Shenzhen: Facts, Observations, and Thanksgiving Celebrations

It’s been long enough that we are through the honeymoon phase of our move. We should be thoroughly into the “hating it all” phase, but remarkably, we’re fairly content. A few months time living in Shenzhen has given us a bit of perspective, and we’ve seen much of the city now (but not all of it by any means). We still find the generous greenery appealing. We still can’t believe there aren’t a million traffic fatalities every day. We have learned more about the city, and made more observations. Here are some.

Population: almost 12,000,000. Some estimates place the actual population, including those who aren’t registered officially, closer to 17,000,000. It’s China’s fourth most populous city, behind Guangzhou, Beijing, and Shanghai. I figure it’s part of the reason traffic laws and crosswalks aren’t necessarily paid much heed to, but that maybe just because the cops in the vicinity don’t care much. I hear other districts have more rigid policing. Anyway, since Shenzhen is such a big city, it takes a long time to get around. Speaking of getting around…

Didi: it’s Uber, but bought out by a Chinese company. With a new English interface, Didi makes hailing a ride much easier. I set it up, in conjunction with the ubiquitous social app WeChat, so that our rides are automatically debited from my bank account. This leads us to…

WeChat: it’s China’s do-all social app, and it’s mind-blowingly convenient. I can scan a QR code to pay for food, taxis, bicycle rentals (something else very China), and the like, after linking my bank account. I can use it like Facebook or like Facebook Messenger. It’s a bit like Apple Pay meets Facebook and they have a baby. A really convenient baby. Now, back to observations–a drive, or indeed a Sunday afternoon stroll, could not be accomplished without witnessing…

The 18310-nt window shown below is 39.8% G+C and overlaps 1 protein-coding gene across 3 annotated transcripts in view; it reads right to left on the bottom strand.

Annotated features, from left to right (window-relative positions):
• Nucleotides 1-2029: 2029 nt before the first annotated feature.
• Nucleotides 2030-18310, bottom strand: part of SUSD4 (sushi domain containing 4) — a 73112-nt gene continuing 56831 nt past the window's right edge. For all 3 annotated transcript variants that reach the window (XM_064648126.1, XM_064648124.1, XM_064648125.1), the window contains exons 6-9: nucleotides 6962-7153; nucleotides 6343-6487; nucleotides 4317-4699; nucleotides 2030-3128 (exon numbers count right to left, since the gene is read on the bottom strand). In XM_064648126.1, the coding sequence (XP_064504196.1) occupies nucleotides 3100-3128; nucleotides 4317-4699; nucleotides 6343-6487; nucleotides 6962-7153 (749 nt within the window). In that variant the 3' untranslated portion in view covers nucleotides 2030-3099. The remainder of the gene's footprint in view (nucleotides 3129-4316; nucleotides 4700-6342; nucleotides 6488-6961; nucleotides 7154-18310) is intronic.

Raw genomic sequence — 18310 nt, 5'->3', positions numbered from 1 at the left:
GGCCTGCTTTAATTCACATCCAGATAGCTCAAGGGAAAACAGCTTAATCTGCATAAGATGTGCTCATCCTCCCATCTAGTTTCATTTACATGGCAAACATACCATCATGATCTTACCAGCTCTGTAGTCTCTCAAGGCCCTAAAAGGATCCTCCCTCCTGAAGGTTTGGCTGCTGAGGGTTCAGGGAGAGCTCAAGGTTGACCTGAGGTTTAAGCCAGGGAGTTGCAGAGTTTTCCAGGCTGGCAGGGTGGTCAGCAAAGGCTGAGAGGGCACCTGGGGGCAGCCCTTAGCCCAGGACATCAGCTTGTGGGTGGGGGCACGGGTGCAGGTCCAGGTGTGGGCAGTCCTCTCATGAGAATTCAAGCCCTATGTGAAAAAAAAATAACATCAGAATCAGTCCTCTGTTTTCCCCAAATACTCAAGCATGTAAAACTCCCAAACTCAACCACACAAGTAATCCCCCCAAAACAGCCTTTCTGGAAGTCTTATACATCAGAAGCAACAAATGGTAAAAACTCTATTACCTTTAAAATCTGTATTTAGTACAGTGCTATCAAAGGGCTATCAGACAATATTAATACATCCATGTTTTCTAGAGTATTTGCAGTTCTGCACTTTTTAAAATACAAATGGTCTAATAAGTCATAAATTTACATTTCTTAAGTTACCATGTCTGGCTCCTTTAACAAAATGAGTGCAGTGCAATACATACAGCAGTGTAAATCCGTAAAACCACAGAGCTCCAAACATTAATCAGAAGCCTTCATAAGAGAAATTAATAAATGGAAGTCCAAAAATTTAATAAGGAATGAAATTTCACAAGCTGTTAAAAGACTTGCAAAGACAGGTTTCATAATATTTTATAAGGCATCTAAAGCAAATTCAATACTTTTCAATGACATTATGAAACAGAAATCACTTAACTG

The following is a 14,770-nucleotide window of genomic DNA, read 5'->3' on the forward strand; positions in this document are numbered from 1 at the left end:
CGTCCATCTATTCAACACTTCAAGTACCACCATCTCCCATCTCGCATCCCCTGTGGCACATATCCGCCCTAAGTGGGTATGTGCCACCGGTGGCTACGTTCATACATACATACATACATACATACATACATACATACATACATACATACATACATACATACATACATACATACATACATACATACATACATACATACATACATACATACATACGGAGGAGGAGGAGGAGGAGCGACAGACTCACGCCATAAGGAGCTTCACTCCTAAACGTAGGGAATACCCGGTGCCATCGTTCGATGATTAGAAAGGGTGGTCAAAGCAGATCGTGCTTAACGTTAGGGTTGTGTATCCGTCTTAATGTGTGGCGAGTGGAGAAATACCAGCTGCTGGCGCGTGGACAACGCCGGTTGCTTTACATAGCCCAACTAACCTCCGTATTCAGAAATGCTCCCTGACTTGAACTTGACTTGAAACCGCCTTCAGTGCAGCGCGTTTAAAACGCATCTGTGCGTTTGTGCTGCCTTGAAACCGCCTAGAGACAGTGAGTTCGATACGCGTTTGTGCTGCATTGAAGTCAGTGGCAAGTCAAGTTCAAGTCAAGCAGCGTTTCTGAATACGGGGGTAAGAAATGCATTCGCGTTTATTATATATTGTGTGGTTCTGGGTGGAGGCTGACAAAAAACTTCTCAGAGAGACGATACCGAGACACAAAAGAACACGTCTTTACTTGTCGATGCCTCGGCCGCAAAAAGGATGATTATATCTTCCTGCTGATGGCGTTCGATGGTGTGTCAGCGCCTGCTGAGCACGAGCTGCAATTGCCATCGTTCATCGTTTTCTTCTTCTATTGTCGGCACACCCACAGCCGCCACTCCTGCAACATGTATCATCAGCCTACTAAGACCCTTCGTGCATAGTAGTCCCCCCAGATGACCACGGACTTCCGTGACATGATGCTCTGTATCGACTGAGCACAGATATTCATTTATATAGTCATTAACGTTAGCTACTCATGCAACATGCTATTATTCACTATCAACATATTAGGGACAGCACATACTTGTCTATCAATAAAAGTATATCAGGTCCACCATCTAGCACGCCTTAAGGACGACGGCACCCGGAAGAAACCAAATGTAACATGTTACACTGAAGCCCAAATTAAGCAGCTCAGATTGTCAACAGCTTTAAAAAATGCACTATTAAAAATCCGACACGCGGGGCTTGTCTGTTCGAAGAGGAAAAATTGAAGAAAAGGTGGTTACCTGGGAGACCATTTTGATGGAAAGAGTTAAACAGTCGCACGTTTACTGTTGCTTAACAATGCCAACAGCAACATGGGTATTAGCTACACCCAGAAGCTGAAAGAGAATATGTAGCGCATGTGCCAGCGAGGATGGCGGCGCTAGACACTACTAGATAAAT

Skyscrapers: lots of them! The Ping An International Finance center, designed by an American firm, was just finished this year, and it is the fourth tallest building in the world. There are high-rise apartments everywhere. Quality, if you’re wondering, doesn’t seem to be especially high in most buildings, though they are evidently safe enough. Speaking of super tall buildings, presently, according to CNN, there are 49 buildings over 200 meters tall in Shenzhen.

Ping An IFC

Newly completed, Ping An International Finance Center reaches 599 meters into the sky, making it the world’s fourth tallest building. It comes within about 10 meters of being the third tallest and is indeed impressive.

Style: still not much. On hot days, of which there are many, men roll up their shirts to keep their navels cool. As I mentioned in an earlier post, my coworkers christened this the “Beijing Bikini,” while I just call it cringe-worthy. Other men shirk the shirts altogether, regardless of whether or not they have a body worth showing off. One must admire the unselfconsciousness of these guys, I guess. When it’s hot, you gotta be comfortable, right? To answer your unspoken question, not everybody disregards all sense of taste. There are definitely some elegant dresses and spectacular suits, but they’re in the considerable minority.

T-shirts: we get quite a kick out of seeing things terribly written in English (and sometimes terrible things written in English) on T-shirts here. Check out the hilarious (and highly inappropriate) things people wear courtesy of an instagrammer from Shanghai, who’s made an effort to document some of the ridiculousness here, if you dare. We’ve seen some pretty dumb shirts, but nothing quite the jaw-dropper “I Am a Whore” is, for example. Now, let’s move onto that favored, always-safe conversational topic: weather.